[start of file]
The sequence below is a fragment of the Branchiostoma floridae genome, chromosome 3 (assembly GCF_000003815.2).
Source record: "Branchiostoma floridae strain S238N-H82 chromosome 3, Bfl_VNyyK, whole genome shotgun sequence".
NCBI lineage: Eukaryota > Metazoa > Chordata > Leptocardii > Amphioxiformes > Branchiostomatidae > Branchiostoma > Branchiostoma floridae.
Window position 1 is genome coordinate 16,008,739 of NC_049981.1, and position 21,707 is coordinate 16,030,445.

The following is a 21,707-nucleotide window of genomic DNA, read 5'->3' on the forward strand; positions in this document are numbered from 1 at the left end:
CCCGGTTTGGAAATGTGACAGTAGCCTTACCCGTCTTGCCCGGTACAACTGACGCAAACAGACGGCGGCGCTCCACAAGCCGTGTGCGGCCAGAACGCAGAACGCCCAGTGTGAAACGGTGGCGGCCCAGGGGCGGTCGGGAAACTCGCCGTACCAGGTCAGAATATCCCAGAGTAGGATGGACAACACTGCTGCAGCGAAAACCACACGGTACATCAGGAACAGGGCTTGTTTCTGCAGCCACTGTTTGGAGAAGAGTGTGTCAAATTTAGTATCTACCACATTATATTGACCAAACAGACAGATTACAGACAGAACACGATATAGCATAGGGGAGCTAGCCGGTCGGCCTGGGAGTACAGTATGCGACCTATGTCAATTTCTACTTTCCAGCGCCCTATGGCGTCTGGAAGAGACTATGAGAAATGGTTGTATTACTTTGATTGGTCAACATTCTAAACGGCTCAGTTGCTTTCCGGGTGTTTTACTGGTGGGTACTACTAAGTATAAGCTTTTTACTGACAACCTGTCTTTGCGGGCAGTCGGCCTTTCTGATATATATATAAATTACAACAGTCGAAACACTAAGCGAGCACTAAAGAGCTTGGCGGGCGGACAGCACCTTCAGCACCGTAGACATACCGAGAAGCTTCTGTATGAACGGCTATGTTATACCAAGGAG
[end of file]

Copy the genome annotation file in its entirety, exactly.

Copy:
The sequence below is a fragment of the Branchiostoma floridae genome, chromosome 3 (assembly GCF_000003815.2).
Source record: "Branchiostoma floridae strain S238N-H82 chromosome 3, Bfl_VNyyK, whole genome shotgun sequence".
NCBI lineage: Eukaryota > Metazoa > Chordata > Leptocardii > Amphioxiformes > Branchiostomatidae > Branchiostoma > Branchiostoma floridae.
Window position 1 is genome coordinate 16,008,739 of NC_049981.1, and position 21,707 is coordinate 16,030,445.

The following is a 21,707-nucleotide window of genomic DNA, read 5'->3' on the forward strand; positions in this document are numbered from 1 at the left end:
CCCGGTTTGGAAATGTGACAGTAGCCTTACCCGTCTTGCCCGGTACAACTGACGCAAACAGACGGCGGCGCTCCACAAGCCGTGTGCGGCCAGAACGCAGAACGCCCAGTGTGAAACGGTGGCGGCCCAGGGGCGGTCGGGAAACTCGCCGTACCAGGTCAGAATATCCCAGAGTAGGATGGACAACACTGCTGCAGCGAAAACCACACGGTACATCAGGAACAGGGCTTGTTTCTGCAGCCACTGTTTGGAGAAGAGTGTGTCAAATTTAGTATCTACCACATTATATTGACCAAACAGACAGATTACAGACAGAACACGATATAGCATAGGGGAGCTAGCCGGTCGGCCTGGGAGTACAGTATGCGACCTATGTCAATTTCTACTTTCCAGCGCCCTATGGCGTCTGGAAGAGACTATGAGAAATGGTTGTATTACTTTGATTGGTCAACATTCTAAACGGCTCAGTTGCTTTCCGGGTGTTTTACTGGTGGGTACTACTAAGTATAAGCTTTTTACTGACAACCTGTCTTTGCGGGCAGTCGGCCTTTCTGATATATATATAAATTACAACAGTCGAAACACTAAGCGAGCACTAAAGAGCTTGGCGGGCGGACAGCACCTTCAGCACCGTAGACATACCGAGAAGCTTCTGTATGAACGGCTATGTTATACCAAGGAG